Costs hit $800,000 for Kent’s Pine Tree Park sale termination

The taxpayers’ tab for the Kent City Council’s decision to terminate the Pine Tree Park sale is $800,000 – $40,000 higher than what city staff initially released.

The taxpayers’ tab for the Kent City Council’s decision to terminate the Pine Tree Park sale is $800,000 – $40,000 higher than what city staff initially released.

The additional $40,000 will go to Maple Valley-based Pendergraft Development, the real estate broker who handled the transaction, said Derek Matheson, city chief administrative officer. The city will pay $760,000 to Oakpointe Communities, the developer who bought the 10-acre neighborhood park, to cover its expenses in the proposed 64-home development.

“We also owe approximately $40K to the real estate broker who represented us in the original transaction and did everything required by his contract even though we are not moving forward with the sale,” Matheson said in an email reply to Neil Dressler, a city resident who used to live by the park near 114th Avenue Southeast and Southeast 274th Street, and shared his email exchanges with city officials with the Kent Reporter.

Councilmembers Dana Ralph and Jim Berrios made references to the sale termination costing the city $800,000 at the April 5 council meeting when the council voted 5-2 to end the sale. Matheson and a city press release listed the costs at $760,000.

The council initially thought when it approved the sale in September that the $2 million in proceeds could be spent to upgrade any park. After a protest by park neighbors against the sale and finding out proceeds must be spent to buy other land of equal or greater park or open space value, the council reversed itself and stopped the sale. Residents also were upset with the lack of public notice by the city about the sale in September.

“This is a result of some mistakes that we made at the staff level,” Matheson said prior to the vote. “We apologize for those mistakes. We’ll learn from them and we will do it differently next time.”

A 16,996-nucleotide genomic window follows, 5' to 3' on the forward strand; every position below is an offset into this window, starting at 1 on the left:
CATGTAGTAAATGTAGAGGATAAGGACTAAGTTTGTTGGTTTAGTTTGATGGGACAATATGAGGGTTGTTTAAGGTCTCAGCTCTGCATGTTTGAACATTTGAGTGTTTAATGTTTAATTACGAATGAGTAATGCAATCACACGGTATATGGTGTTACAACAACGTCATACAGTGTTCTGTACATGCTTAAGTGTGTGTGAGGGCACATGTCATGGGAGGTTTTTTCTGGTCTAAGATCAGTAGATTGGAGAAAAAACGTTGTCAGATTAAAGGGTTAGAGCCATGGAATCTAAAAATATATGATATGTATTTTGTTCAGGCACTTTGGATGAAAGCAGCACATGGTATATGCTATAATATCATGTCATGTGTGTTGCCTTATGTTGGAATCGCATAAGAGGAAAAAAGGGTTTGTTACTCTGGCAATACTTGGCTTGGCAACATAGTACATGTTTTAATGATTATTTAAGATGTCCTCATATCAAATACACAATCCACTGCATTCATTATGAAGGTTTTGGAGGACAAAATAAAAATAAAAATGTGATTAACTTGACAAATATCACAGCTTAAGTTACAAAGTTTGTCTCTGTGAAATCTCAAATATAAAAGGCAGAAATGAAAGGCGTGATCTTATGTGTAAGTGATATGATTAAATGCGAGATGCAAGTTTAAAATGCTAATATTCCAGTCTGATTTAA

When asked specifically about the mistakes in an email, Matheson explained his comment further.

“I was referring primarily to the lack of a robust public process to surplus Pine Tree Park and also to anything else staff had done to disappoint the city council or public,” he said.

Matheson said it was uncertain whether any city employees will face reprimands or any other type of discipline for the handling of the park sale.

“We still need to conduct a final debrief or after-action review of the Pine Tree Park issue,” Matheson said. “Everyone involved feels terrible and has learned valuable lessons to apply to future land sales.”

As far as how the city and Oakpointe agreed on a settlement cost, Matheson said City Attorney Tom Brubaker and City Economic and Community Development Director, Ben Wolters, visited Oakpointe offices in Kirkland to confirm the costs.

“Oakpointe’s expenses were incurred in fall 2015 through March 2016,” Matheson said. “Oakpointe agreed not to continue to incur expenses while we were negotiating the settlement. The expenses themselves are a trade secret owned by Oakpointe and are not in our possession, but our economic and community development director and city attorney spent several hours at Oakpointe’s headquarters reviewing documents and concluded the expenses were reasonable.”

Councilwoman Tina Budell described in an email to Dressler the settlement costs with the developer.

“The money owed to Oakpointe is for costs incurred from start of sale on the project, plans, permits, wages for staff working on development, contracts with suppliers, etc. …,” she said. “The number we reached is actually lower than what they have spent to date, but they want to be good business partners in any future dealings with the city.”

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